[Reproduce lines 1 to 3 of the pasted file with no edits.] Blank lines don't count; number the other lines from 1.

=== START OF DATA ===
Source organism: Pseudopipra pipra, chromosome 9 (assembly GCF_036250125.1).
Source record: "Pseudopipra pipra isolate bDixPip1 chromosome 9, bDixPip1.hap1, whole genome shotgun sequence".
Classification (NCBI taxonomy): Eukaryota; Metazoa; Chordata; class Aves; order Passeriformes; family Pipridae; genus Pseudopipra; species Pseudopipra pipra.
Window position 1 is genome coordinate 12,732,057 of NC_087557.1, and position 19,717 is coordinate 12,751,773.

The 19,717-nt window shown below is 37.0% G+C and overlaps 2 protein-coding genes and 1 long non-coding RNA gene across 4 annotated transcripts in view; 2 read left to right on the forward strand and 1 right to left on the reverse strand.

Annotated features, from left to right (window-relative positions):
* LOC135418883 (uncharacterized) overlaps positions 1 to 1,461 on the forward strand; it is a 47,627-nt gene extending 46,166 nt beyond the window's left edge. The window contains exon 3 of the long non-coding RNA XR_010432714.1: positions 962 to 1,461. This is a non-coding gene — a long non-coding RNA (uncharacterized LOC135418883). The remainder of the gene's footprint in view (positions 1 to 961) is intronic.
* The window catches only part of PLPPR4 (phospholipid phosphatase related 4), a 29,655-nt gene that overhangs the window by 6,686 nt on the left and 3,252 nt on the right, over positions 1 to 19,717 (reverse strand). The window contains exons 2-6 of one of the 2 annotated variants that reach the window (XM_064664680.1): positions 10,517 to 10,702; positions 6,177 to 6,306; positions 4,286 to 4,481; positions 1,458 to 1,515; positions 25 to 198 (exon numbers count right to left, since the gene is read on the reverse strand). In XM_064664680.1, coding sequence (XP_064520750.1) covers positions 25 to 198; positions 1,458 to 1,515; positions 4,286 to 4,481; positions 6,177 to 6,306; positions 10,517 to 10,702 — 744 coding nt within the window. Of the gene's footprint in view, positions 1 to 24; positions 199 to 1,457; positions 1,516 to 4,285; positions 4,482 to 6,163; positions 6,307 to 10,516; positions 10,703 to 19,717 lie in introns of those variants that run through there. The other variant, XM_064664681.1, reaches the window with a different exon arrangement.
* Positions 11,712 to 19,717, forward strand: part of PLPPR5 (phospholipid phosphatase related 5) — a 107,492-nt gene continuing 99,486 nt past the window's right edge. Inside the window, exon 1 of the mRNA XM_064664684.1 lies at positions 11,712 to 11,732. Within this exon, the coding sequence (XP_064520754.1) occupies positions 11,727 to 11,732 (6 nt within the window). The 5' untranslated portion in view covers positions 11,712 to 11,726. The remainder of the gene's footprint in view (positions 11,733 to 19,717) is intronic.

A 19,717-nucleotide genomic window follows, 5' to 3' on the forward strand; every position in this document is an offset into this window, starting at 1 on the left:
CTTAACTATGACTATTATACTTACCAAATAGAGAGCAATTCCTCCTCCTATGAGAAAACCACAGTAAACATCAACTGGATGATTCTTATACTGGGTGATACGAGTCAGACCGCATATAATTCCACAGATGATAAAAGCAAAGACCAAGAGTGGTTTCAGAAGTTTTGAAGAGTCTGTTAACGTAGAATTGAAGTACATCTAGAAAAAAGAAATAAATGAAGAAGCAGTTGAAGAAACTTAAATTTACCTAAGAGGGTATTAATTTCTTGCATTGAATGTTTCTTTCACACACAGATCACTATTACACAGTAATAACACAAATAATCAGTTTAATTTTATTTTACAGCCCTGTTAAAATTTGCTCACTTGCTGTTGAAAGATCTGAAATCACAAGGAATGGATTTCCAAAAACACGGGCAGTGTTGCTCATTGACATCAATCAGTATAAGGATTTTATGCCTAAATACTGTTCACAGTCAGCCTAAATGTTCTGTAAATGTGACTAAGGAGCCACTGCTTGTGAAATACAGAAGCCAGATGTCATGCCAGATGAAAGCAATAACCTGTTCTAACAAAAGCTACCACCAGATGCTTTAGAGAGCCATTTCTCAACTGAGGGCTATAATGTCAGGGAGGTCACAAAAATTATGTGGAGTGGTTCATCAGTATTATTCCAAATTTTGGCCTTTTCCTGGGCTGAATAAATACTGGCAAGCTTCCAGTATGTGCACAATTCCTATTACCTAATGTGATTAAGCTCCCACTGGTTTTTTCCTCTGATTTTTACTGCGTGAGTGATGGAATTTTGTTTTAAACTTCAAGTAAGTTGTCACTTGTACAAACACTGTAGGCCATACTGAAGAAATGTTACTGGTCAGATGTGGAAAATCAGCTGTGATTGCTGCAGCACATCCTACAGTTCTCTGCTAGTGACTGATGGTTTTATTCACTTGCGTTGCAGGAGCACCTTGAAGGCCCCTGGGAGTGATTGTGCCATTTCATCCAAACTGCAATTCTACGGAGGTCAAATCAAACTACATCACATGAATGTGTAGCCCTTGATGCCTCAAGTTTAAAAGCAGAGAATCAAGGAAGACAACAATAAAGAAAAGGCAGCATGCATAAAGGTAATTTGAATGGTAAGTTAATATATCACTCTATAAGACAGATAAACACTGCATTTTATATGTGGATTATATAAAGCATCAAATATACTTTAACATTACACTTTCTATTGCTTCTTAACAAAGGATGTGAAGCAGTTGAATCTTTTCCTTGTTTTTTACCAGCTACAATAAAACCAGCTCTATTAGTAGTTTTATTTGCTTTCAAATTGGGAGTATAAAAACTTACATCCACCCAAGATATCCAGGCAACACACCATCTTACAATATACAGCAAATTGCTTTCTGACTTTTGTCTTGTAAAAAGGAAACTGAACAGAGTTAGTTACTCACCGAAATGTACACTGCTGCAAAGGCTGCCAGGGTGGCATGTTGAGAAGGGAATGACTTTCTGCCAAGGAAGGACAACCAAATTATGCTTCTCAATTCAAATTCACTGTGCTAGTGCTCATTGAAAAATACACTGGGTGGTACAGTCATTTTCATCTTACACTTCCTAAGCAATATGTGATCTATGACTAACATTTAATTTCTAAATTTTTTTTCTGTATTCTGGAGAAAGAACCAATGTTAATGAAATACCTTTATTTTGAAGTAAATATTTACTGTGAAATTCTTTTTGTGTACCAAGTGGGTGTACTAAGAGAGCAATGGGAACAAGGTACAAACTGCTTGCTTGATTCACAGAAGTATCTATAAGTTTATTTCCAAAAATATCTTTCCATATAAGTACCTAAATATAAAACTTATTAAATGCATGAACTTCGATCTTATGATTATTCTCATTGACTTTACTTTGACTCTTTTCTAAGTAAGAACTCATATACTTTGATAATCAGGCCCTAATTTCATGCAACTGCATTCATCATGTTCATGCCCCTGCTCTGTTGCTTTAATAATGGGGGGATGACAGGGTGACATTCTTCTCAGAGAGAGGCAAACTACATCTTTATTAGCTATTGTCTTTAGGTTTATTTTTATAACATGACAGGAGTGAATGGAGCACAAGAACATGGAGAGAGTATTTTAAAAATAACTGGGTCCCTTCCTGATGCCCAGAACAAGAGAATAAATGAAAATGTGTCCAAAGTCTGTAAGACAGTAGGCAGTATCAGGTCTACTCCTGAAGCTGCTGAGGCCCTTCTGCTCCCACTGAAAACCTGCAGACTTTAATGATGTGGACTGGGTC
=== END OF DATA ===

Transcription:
Source organism: Pseudopipra pipra, chromosome 9 (assembly GCF_036250125.1).
Source record: "Pseudopipra pipra isolate bDixPip1 chromosome 9, bDixPip1.hap1, whole genome shotgun sequence".
Classification (NCBI taxonomy): Eukaryota; Metazoa; Chordata; class Aves; order Passeriformes; family Pipridae; genus Pseudopipra; species Pseudopipra pipra.